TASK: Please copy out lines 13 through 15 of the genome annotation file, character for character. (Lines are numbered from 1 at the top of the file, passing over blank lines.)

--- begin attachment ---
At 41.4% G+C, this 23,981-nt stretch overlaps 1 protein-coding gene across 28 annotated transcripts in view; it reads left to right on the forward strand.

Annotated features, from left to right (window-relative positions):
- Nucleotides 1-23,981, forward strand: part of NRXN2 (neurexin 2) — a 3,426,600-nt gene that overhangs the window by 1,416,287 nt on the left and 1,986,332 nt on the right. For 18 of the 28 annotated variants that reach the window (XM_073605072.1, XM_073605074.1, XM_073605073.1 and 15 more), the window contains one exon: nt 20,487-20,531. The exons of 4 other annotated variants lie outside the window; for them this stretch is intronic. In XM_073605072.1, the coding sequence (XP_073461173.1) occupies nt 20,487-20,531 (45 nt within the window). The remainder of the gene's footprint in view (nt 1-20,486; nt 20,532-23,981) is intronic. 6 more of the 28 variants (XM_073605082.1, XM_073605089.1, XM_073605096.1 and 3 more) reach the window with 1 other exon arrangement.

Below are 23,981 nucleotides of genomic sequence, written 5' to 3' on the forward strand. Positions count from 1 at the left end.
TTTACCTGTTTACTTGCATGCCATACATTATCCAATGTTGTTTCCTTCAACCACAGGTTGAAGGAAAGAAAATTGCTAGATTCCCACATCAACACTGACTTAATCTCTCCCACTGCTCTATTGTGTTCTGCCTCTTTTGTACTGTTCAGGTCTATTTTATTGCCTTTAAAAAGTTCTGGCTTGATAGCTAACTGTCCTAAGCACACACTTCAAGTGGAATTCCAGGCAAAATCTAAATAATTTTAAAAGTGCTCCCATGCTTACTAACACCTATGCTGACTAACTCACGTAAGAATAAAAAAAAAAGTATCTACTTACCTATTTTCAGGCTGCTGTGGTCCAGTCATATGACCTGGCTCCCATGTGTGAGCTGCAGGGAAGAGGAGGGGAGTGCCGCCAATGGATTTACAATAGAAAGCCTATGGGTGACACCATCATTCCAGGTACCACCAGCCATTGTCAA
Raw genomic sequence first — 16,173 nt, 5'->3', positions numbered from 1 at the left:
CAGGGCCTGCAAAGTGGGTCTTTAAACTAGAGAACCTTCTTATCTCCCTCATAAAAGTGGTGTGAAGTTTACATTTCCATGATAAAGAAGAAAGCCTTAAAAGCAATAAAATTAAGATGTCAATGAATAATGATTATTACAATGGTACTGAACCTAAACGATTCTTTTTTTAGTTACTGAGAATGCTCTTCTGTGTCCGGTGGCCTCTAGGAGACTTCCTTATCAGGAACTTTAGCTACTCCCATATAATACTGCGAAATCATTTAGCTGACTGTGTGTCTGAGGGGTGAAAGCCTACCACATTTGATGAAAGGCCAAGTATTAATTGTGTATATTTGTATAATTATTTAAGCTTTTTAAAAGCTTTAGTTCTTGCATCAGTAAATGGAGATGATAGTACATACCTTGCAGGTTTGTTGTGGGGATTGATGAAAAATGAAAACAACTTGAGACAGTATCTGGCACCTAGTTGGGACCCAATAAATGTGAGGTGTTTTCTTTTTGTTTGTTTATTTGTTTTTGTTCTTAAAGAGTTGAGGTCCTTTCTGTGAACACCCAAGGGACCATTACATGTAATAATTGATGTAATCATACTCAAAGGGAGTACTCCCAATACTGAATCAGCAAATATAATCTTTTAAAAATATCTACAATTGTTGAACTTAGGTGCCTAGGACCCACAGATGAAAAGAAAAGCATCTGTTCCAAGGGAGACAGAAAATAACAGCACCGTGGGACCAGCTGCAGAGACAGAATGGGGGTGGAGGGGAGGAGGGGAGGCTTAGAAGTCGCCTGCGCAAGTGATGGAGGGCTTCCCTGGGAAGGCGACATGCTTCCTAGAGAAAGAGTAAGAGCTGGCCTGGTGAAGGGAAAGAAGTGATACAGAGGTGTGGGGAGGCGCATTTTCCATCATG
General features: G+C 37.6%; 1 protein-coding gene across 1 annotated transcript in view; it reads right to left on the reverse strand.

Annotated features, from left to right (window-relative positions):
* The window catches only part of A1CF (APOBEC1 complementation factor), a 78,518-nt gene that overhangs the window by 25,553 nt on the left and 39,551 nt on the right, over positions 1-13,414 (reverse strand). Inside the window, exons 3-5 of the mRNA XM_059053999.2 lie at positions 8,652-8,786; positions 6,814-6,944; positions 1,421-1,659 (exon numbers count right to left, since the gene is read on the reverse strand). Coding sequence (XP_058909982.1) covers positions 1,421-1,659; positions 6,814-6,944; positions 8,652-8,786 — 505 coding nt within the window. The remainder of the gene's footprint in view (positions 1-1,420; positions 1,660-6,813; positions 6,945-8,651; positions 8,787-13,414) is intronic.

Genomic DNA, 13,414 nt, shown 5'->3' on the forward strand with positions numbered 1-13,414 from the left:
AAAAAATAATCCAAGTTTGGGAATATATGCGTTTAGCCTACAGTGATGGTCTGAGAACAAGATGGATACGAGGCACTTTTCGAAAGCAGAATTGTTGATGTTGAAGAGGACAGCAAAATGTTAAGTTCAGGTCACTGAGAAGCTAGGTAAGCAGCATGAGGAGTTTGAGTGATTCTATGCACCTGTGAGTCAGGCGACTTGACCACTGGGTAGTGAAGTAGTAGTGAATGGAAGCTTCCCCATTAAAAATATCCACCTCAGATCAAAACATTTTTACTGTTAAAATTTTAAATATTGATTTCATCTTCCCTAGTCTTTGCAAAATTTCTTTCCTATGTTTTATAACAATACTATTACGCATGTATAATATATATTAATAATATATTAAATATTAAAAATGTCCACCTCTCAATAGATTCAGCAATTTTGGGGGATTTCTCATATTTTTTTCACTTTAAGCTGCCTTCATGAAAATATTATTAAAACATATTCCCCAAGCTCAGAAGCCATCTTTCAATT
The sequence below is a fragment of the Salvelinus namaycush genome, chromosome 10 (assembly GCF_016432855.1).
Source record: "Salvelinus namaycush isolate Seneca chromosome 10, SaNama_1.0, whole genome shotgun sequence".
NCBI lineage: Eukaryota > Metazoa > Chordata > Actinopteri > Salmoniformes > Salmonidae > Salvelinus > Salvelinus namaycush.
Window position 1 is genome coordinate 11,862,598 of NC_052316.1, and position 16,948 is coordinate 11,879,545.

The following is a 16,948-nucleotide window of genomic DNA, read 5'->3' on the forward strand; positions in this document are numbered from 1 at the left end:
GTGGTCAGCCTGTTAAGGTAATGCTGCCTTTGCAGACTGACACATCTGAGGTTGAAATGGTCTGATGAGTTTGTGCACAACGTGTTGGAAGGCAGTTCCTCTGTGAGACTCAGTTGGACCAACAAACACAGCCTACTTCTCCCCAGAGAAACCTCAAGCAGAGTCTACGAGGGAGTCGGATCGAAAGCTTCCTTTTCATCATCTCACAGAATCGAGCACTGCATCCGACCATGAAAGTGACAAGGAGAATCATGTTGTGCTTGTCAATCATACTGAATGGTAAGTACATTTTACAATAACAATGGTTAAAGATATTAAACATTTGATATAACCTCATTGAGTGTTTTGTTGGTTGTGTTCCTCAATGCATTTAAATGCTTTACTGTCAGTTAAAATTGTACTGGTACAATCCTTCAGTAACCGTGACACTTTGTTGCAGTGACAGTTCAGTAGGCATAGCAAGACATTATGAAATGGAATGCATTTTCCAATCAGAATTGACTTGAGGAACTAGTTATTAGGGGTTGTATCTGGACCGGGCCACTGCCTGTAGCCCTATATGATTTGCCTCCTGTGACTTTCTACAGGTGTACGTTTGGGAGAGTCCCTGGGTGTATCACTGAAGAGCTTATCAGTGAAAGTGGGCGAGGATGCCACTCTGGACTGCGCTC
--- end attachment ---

The sequence below is a fragment of the Salvelinus namaycush genome, chromosome 10 (assembly GCF_016432855.1).
Source record: "Salvelinus namaycush isolate Seneca chromosome 10, SaNama_1.0, whole genome shotgun sequence".
NCBI lineage: Eukaryota > Metazoa > Chordata > Actinopteri > Salmoniformes > Salmonidae > Salvelinus > Salvelinus namaycush.